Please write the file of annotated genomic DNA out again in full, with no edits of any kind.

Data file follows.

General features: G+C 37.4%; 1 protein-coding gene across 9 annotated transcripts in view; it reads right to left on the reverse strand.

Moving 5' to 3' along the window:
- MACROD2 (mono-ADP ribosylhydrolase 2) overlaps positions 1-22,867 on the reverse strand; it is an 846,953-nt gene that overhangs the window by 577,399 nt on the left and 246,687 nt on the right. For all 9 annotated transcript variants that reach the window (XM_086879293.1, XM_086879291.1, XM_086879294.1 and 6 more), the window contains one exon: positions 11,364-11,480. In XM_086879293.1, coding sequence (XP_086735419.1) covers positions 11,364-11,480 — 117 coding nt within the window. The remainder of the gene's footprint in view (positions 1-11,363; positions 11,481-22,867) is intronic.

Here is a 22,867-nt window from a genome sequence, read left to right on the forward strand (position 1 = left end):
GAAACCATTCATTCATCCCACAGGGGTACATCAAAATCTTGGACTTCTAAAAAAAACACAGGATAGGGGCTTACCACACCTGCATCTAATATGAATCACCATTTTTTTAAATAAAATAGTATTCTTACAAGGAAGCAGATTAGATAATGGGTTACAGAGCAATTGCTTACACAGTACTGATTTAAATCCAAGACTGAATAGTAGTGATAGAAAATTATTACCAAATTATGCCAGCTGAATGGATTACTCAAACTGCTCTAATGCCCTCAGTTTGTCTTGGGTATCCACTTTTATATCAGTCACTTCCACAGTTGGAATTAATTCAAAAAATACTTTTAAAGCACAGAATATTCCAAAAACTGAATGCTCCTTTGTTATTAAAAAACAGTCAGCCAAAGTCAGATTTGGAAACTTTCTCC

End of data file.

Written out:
General features: G+C 37.4%; 1 protein-coding gene across 9 annotated transcripts in view; it reads right to left on the reverse strand.

Moving 5' to 3' along the window:
- MACROD2 (mono-ADP ribosylhydrolase 2) overlaps positions 1-22,867 on the reverse strand; it is an 846,953-nt gene that overhangs the window by 577,399 nt on the left and 246,687 nt on the right. For all 9 annotated transcript variants that reach the window (XM_086879293.1, XM_086879291.1, XM_086879294.1 and 6 more), the window contains one exon: positions 11,364-11,480. In XM_086879293.1, coding sequence (XP_086735419.1) covers positions 11,364-11,480 — 117 coding nt within the window. The remainder of the gene's footprint in view (positions 1-11,363; positions 11,481-22,867) is intronic.

Here is a 22,867-nt window from a genome sequence, read left to right on the forward strand (position 1 = left end):
GAAACCATTCATTCATCCCACAGGGGTACATCAAAATCTTGGACTTCTAAAAAAAACACAGGATAGGGGCTTACCACACCTGCATCTAATATGAATCACCATTTTTTTAAATAAAATAGTATTCTTACAAGGAAGCAGATTAGATAATGGGTTACAGAGCAATTGCTTACACAGTACTGATTTAAATCCAAGACTGAATAGTAGTGATAGAAAATTATTACCAAATTATGCCAGCTGAATGGATTACTCAAACTGCTCTAATGCCCTCAGTTTGTCTTGGGTATCCACTTTTATATCAGTCACTTCCACAGTTGGAATTAATTCAAAAAATACTTTTAAAGCACAGAATATTCCAAAAACTGAATGCTCCTTTGTTATTAAAAAACAGTCAGCCAAAGTCAGATTTGGAAACTTTCTCC